Tuesday, October 22, 2013

Think Before You Claim

Any morning with your coffee, you can hear an attorney or insurance company talking about an auto claim or fire claim.

Yet, did you know that you should make claims on personal property and your home as rarely as possible?

One of the biggest reasons is shared below.  If you live in one of the high increase states, I would be vary wary of making a claim unless the cost benefit of the claim was higher than these rate increases.

Should You Make That Homeowner'sInsurance Claim?

In some states, making a single homeowner's insurance claim can raise your annual insurance premium by more than 20%, according to data collected by InsuranceQuotes

Nationally, making a homeowner's insurance claim leads to an average annual premium increase of 9%.

The states with the highest post-claim increases include:
  • Minnesota 21.2%
  • Connecticut 20.6%
  • Maryland 19.3%
  • California 18%
  • Oregon 17%
  • Arizona 17%
  • Alaska 17%
The states with the lowest post-claim increases include:
  • Texas (insurers are not allowed to boost premiums after the first claim)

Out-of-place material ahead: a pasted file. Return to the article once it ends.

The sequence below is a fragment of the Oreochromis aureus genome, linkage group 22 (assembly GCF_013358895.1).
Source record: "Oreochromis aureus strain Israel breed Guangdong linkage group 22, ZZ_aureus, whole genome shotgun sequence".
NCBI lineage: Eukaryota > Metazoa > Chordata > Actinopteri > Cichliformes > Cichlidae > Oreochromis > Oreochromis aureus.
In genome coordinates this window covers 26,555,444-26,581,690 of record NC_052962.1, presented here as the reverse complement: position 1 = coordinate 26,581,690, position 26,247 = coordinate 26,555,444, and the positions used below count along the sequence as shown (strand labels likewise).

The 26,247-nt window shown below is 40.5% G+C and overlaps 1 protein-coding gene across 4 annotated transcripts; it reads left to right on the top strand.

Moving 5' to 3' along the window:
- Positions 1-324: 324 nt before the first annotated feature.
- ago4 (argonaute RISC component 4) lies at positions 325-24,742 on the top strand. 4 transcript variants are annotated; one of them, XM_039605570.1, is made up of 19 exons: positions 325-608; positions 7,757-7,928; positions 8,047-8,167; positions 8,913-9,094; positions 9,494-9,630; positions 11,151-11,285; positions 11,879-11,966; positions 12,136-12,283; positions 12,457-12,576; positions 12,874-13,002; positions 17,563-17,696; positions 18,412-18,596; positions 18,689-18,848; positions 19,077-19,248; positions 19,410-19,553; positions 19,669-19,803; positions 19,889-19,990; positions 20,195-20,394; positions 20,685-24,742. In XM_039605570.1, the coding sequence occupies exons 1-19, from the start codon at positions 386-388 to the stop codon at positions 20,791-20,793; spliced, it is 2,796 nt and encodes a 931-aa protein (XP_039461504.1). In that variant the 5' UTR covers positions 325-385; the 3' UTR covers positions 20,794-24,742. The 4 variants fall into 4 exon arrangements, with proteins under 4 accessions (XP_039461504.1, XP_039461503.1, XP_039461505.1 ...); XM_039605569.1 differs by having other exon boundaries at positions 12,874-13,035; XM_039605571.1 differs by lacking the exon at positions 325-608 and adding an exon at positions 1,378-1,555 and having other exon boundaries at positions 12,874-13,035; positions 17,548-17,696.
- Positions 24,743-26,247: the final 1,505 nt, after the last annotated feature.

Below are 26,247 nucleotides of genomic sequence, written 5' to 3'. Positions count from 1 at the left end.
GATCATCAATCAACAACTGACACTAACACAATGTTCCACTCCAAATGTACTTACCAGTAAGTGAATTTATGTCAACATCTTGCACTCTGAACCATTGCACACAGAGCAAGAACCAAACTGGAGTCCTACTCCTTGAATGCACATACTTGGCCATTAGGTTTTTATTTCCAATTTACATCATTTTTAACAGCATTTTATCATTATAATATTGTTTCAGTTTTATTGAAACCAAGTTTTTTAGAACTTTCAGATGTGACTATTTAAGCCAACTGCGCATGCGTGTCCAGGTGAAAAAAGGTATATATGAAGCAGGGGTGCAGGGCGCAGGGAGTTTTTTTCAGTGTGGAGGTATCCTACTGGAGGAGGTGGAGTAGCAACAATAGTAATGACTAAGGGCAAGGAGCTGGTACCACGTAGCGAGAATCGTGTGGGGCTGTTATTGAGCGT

• New York 1.1%
  • Florida 1.8%
  • Vermont 2%
  • Massachusetts 2%
If you're in a state where rates rise a lot after a claim is filed, think before you file a relatively small claim. An example show's why. Suppose:
  • Your insurance is $500 a year.
  • You have a $500 deductible.
  • Your premium will rise 20% after your first claim. 
If you file a $600 claim, you'd receive $100 from your insurance company ($600 claim minus $500 deductible = $100), but your premium would rise $100 because you filed the claim. You'd break even the first year, but you'd be paying $100 more for insurance every year after that. 

By contrast, if you file a $6,000 claim, you'd receive $5,500 from your insurance company and your premium would still rise only $100.

Courtesy of Al Clark's HomeAgain Newsletter
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